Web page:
Evan Drellich’s new book, ‘Winning Fixes Everything,’ details the Astros cheating scandal and his reporting process in uncovering it. But there’s also more than just Houston in the book, with Drellich writing about how MLB has changed and other teams that were investigated by the league for flouting the rules.
There are two excerpts in the book relevant to the Dodgers, and not just for losing to the Astros in the 2017 World Series. Up first is a reference to that year’s Fall Classic matchup:
On the sign-stealing front, the Astros and Dodgers were suspicious of one another. One member of the Dodgers said during the 2017 season, they indeed did use a baserunner scheme, determining sign sequences with the help of their video room, an analog to what the Red Sox and Yankees had done in recent years, and to what the Astros were doing on the road. Another member of the Dodgers said that everyone was doing that until MLB cracked down on it in 2018. But there is no known evidence that the Dodgers were doing something as flagrant as the Astros’ trash-can system.
When asked about this particular excerpt on Wednesday at Camelback Ranch, Dodgers manager Dave Roberts said (quipped, as it was described), “I want to know who that anonymous person is,” per Bill Plunkett at the Orange County Register.
In a Q&A with Jen McCaffrey at The Athletic about his new book, Drellich on Wednesday explained the “baserunner scheme,” in relation to what the Astros were doing:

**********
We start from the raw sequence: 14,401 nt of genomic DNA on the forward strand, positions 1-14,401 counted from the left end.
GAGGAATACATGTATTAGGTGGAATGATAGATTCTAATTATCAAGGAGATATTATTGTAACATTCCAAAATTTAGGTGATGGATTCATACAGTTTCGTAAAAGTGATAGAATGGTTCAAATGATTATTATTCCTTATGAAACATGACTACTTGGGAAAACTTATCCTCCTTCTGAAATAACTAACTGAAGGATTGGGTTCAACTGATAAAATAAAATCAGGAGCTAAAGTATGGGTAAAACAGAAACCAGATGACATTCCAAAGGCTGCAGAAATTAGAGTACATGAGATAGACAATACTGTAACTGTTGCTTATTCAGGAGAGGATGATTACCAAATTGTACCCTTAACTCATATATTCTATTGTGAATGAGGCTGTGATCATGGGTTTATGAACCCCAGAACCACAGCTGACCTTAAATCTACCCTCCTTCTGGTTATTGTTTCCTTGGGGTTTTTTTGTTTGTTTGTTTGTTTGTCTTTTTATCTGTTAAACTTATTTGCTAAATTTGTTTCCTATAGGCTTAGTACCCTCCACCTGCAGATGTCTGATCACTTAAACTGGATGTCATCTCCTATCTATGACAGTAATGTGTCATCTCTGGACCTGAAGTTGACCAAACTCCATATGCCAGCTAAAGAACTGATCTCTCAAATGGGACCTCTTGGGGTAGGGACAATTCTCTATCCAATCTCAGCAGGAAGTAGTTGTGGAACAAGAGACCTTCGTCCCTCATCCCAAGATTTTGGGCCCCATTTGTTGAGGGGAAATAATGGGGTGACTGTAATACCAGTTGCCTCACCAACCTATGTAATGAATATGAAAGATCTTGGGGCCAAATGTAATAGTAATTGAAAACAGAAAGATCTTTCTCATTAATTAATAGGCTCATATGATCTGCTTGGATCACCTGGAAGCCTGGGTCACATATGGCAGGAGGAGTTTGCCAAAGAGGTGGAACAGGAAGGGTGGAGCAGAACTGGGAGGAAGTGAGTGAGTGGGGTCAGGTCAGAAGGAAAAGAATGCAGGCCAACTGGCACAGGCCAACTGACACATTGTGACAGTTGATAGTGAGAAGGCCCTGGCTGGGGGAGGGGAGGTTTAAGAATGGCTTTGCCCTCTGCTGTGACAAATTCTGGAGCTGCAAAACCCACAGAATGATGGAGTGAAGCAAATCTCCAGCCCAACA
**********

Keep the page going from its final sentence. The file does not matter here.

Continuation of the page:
A base runner system is what the Yankees and Red Sox were fined for in 2017. It’s what the Astros did on the road in 2017, and it’s what the 2018 Red Sox were punished for as well. How does it work? Someone in the video room decodes signs, that information gets to the dugout, and eventually to runners on base. Generally in the industry, the base runner system is not considered as offensive as what the Astros did at home in 2017, which didn’t involve the pretense of a base runner at all.
Another Dodgers reference in Drellich’s book comes from the 2018 World Series against the Red Sox, managed by Alex Cora, who was Houston’s bench coach the year before. The Red Sox were punished by Major League Baseball for improper use of the video room and were docked a second-round pick in the 2020 draft. In addition, video room operator J.T. Watkins was suspended for the 2020 season and prohibited from working in the video room for 2021.
Watkins is mentioned in this excerpt from Drellich’s book:
“The Dodgers have always been the thing that bothers me the most,” a member of the Red Sox said. “Because they’re the biggest cheaters in the whole fucking industry. ... They were doing it against us in the ’18 World Series. They got caught by Major League Baseball and Major League Baseball did nothing.”
The story goes that Dodgers hitter Joc Pederson ran into the visiting video area at Fenway Park where teammate Chase Utley was, as well as one of MLB’s officials.
“Hey, did you get his signs yet?” Pederson is said to have asked.
“And they’re just like, ‘Fuck—fucking idiot,’” a Red Sox source said of the league official’s response. “Apparently, nothing is done by MLB except they say, ‘Stop doing that shit, don’t do that shit.’ Then they go over to the Red Sox clubhouse to [video operator J. T. Watkins], and they’re like proactively scolding him, making sure he doesn’t do that.
“And he turns to the guy and says, ‘Oh, you caught Chase Utley doing shit?’”